This dockerfile provides a ready-to-go Baikal server.
For more details, see https://github.com/ckulka/baikal-docker
I follow the same naming scheme for the images as Baikal themselves:
The following command will run Baikal over HTTP & HTTPS:
docker run --rm -it -p 80:80 -p 443:443 ckulka/baikal
Alternatively, use the provided docker-compose.yml from the Git repository:
docker-compose up baikal
I also included a Systemd service file.
sudo curl -o /etc/systemd/system/baikal.service https://github.com/ckulka/baikal-docker/blob/master/baikal.service # Adjust the location of the docker-compose.yml sudo systemctl enable baikal.service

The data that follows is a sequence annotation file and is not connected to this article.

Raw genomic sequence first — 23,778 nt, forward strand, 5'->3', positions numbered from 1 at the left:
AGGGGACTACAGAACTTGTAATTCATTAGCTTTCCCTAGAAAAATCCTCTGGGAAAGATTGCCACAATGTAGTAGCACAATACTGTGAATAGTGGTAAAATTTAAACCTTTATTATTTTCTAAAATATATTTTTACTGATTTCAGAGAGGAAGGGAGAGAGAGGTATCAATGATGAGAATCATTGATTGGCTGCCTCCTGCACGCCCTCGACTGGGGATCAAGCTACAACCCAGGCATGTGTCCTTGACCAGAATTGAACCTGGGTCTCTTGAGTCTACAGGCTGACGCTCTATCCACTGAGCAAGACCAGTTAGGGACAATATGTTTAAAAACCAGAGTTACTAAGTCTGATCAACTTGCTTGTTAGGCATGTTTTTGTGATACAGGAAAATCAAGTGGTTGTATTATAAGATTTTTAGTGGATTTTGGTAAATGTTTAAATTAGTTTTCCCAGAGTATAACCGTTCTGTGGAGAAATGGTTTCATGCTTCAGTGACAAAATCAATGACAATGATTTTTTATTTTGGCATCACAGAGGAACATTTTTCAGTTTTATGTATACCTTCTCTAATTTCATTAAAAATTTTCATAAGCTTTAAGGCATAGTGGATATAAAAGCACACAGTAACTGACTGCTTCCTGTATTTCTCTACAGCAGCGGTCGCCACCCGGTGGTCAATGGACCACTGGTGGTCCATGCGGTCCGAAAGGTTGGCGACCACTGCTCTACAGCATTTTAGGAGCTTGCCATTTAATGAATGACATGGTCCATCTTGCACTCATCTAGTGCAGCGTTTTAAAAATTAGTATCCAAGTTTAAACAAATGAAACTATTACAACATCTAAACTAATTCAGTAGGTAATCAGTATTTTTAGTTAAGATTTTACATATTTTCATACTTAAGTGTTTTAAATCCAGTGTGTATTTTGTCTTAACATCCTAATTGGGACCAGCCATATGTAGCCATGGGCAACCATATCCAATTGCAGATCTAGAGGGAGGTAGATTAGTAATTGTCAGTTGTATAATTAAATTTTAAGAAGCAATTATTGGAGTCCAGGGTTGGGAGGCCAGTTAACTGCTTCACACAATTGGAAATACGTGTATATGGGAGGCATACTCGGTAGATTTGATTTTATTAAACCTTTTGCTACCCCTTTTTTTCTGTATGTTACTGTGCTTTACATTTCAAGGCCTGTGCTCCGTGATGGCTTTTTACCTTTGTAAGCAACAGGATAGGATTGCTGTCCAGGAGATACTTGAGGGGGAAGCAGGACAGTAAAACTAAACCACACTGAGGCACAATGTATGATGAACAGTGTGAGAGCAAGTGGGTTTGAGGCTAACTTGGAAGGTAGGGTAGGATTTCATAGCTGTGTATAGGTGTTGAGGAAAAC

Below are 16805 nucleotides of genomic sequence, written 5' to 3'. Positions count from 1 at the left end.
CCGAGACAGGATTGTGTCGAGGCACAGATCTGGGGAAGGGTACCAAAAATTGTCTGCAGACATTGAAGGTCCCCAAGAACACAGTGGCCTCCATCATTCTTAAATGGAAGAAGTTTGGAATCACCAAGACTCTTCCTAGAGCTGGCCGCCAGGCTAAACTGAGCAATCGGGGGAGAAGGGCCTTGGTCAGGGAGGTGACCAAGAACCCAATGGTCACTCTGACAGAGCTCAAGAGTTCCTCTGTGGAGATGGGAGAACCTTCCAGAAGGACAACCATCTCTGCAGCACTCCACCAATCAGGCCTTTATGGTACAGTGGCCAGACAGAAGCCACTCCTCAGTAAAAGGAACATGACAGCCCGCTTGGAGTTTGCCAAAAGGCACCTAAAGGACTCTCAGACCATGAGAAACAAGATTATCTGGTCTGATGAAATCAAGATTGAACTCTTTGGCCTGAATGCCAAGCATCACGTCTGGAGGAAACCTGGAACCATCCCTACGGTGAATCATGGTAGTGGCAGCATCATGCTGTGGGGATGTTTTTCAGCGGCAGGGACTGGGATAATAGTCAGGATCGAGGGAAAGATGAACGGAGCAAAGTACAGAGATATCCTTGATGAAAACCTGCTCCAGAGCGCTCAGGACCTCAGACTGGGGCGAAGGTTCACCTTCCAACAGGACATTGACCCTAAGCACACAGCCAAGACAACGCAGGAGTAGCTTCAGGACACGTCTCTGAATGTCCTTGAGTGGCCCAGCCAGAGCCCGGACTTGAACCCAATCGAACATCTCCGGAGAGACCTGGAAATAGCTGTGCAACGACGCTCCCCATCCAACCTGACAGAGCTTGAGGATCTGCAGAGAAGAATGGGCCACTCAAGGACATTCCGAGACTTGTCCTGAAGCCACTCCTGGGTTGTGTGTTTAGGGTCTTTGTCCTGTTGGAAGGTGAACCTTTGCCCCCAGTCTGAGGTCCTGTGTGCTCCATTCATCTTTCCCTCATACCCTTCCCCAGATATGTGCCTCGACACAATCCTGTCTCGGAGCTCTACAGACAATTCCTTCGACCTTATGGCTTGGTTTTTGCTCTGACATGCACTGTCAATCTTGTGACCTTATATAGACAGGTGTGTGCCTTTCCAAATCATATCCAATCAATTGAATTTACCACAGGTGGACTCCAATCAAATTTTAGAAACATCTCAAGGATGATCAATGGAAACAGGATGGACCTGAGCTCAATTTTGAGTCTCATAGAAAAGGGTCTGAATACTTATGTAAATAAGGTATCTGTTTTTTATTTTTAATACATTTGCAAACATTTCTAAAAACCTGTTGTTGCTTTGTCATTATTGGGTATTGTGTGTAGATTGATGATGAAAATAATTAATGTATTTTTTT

This automatically starts the service.
The image exposes the
/var/www/baikal/Specific folder, which contains the persistent data. This folder should be part of a regular backup.
If you want to use your own certificates, either hide this container behind your own HTTPS proxy (e.g. nginx) or you mount your certificates into the container:
# The folder /etc/ssl/private/baikal contains the files baikal.public.pem and baikal.private.pem docker run --rm -it -p 80:80 -p 443:443 -v /etc/my-certs/baikal:/etc/ssl/private/:ro ckulka/rpi-baikal
Alternatively, you can also provide your own Apache configuration and specify different certificates (see baikal-docker/files/baikal.conf).
Backup to AWS S3
I backup my persistent data to AWS S3 (https://aws.amazon.com/de/s3).
Docker-compose file: https://github.com/ckulka/baikal-docker/blob/master/docker-compose.yml
# On a regular basis, perform the backup docker-compose run --rm backup